It remains to be seen, however, how successful “socon” groups will be at recruiting from the roughly 400,000 new members the party claims to have signed up over the current leadership race – or how beholden the likely next leader, Pierre Poilievre, will be to the faction.
No campaign – or even the party itself – has a perfect grasp on who exactly the new Conservative members are, or what’s motivating them to get involved in partisan politics. But multiple sources who spoke to Global News said a sizeable chunk could be characterized as “freedom” voters, enticed by Poilievre’s anti-establishment narrative. That’s where the socons see their “opportunity.”
Social conservatives are an influential and historically well-organized tribe within the Conservative Party, and their members have exerted their influence over choosing the last two leaders.
In 2017, social conservatives put Andrew Scheer over the top after their preferred standard-bearers – Pierre Lemieux and Brad Trost – were eliminated from the party’s ranked-ballot leadership contest.
In 2020, Erin O’Toole actively courted socon votes in his successful bid to upset Peter MacKay, who had referred to social conservative issues as a “stinking albatross” around Scheer’s neck during the 2019 general election.
The comment became MacKay’s own albatross in a race he was widely expected to win.
But that was when the party had roughly 260,000 members. Now that it has ballooned to an unprecedented 678,708 members, will the social conservatives’ influence in the leadership be diminished?
“I think (it) is an interesting opportunity,” said Scott Hayward, co-founder of the anti-abortion group Right Now, in a recent interview with Global News.
While perceived frontrunner Poilievre is not a social conservative, Hayward said that many of his supporters could be open to social conservative tenets – and they could get behind social conservative candidates in nomination contests or candidates for the party’s national council.
“It’s not hard to find common ground and kind of get people on board,” Hayward said.
In the 2022 leadership race, only Leslyn Lewis – the Haldimand-Norfolk MP who finished third in the 2020 contest – has the unqualified endorsement of Campaign Life Coalition, a prominent anti-abortion group long involved in the Conservative Party.
CLC labeled the remaining candidates, including frontrunner Pierre Poilievre, as “pro-abortion” and have urged their members to give Lewis their first pick and refuse to make down-ballot choices.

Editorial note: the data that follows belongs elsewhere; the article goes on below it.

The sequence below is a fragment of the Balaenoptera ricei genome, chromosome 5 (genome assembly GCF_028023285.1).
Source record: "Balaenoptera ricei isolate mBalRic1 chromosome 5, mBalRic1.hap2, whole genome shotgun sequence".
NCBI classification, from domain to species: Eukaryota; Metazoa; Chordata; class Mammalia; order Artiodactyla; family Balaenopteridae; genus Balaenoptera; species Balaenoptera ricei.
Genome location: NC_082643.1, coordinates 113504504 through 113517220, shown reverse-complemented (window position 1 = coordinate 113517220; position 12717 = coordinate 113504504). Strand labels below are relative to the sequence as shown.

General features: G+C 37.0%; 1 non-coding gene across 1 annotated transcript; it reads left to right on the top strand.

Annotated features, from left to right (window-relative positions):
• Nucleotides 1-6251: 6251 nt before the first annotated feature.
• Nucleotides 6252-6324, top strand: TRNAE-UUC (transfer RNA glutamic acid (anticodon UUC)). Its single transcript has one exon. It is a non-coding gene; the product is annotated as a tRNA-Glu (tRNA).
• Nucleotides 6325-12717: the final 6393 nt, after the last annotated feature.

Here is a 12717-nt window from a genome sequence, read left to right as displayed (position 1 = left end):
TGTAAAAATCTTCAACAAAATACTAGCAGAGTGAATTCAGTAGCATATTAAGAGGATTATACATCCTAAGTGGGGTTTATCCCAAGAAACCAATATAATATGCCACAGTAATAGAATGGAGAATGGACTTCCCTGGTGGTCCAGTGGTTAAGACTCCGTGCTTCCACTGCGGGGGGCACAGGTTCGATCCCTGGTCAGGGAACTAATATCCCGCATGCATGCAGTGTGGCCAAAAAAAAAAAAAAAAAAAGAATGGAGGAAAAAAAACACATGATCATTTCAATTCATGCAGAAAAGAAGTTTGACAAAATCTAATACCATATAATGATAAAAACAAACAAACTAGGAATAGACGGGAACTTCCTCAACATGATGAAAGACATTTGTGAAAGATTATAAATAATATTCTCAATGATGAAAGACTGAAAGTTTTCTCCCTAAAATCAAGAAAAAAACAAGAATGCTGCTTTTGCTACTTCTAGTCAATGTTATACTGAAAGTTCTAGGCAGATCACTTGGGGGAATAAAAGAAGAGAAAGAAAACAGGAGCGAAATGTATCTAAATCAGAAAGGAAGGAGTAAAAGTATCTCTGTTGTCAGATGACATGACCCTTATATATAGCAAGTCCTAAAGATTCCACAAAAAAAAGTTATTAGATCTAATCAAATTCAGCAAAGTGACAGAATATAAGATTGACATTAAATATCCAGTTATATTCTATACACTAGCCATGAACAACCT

Jack Fonseca, the CLC’s director of political operations, said the group believes to have signed up at least 45,000 Conservative members eligible to vote in the Sept. 10 contest, and claimed that was a “conservative” estimate.
Fonseca also noted some overlap between the people attracted to Poilievre’s banner and social conservative causes.
“Many of them have been brought in because of their support of the freedom movement and the Freedom Convoy,” Fonseca said, referring to the protest movement that paralyzed downtown Ottawa and several Canada-U.S. border crossings in February.
Fonseca said that he attended the Ottawa protests himself on two occasions, and that while many of the convoy crowd would not necessarily identify as “pro-life,” they were sympathetic to CLC’s position.
“So I don’t think anything has changed. I think the makeup of the party at 675,000 members versus 200,000 or 250,0000 previously is still the same, in terms of the social conservative makeup of pro-life, pro-family and pro-faith people,” Fonseca said.
Social conservatives are often portrayed as single-issue voters, with the abortion issue trumping everything else. But a senior Conservative campaign source told Global News they see significant overlap between socon political objectives and what they called the “freedom” voter attracted by Poilievre’s campaign.
A second source, who has direct knowledge of the party’s current membership list eligible to vote in the Sept. 10 contest, said they believe a significant number of social conservatives intend to support Poilievre’s bid despite opposition from “social conservative elites.” Both sources agreed to discuss internal party matters on the condition they not be named.
“We’re talking about shared concerns,” said the first source, referring to the overlap between social conservative issues and the so-called “freedom” voter.
Poilievre has largely avoided talking about social conservative issues during the race, and one campaign source suggested because they had signed up so many new members – more than 311,000, according to the campaign – the Carleton MP would be less beholden than previous leaders to any internal factions.
A key indication of the strength of the social conservative movement will be where Lewis places on Sept. 10. Some of her supporters, including Fonseca, hope for victory but are suggesting she could realistically place second behind Poilievre – and ahead of former Quebec premier Jean Charest.
Even a strong third-place finish would be a statement about the priorities of the new Conservative base – and the social conservatives’ power within it.
“For the Conservative Party to win the next election, they’re going to need to engage and have a base of support that’s excited and ready to go, and that includes social conservative members and volunteers and donors across the country,” said Steve Outhouse, a veteran Conservative activist who is once again managing Lewis’ campaign.
“We’ve seen great participation from the social conservative community in this leadership race. And I believe we’ll continue to see that moving forward and it’ll continue to be part of the conservative movement.”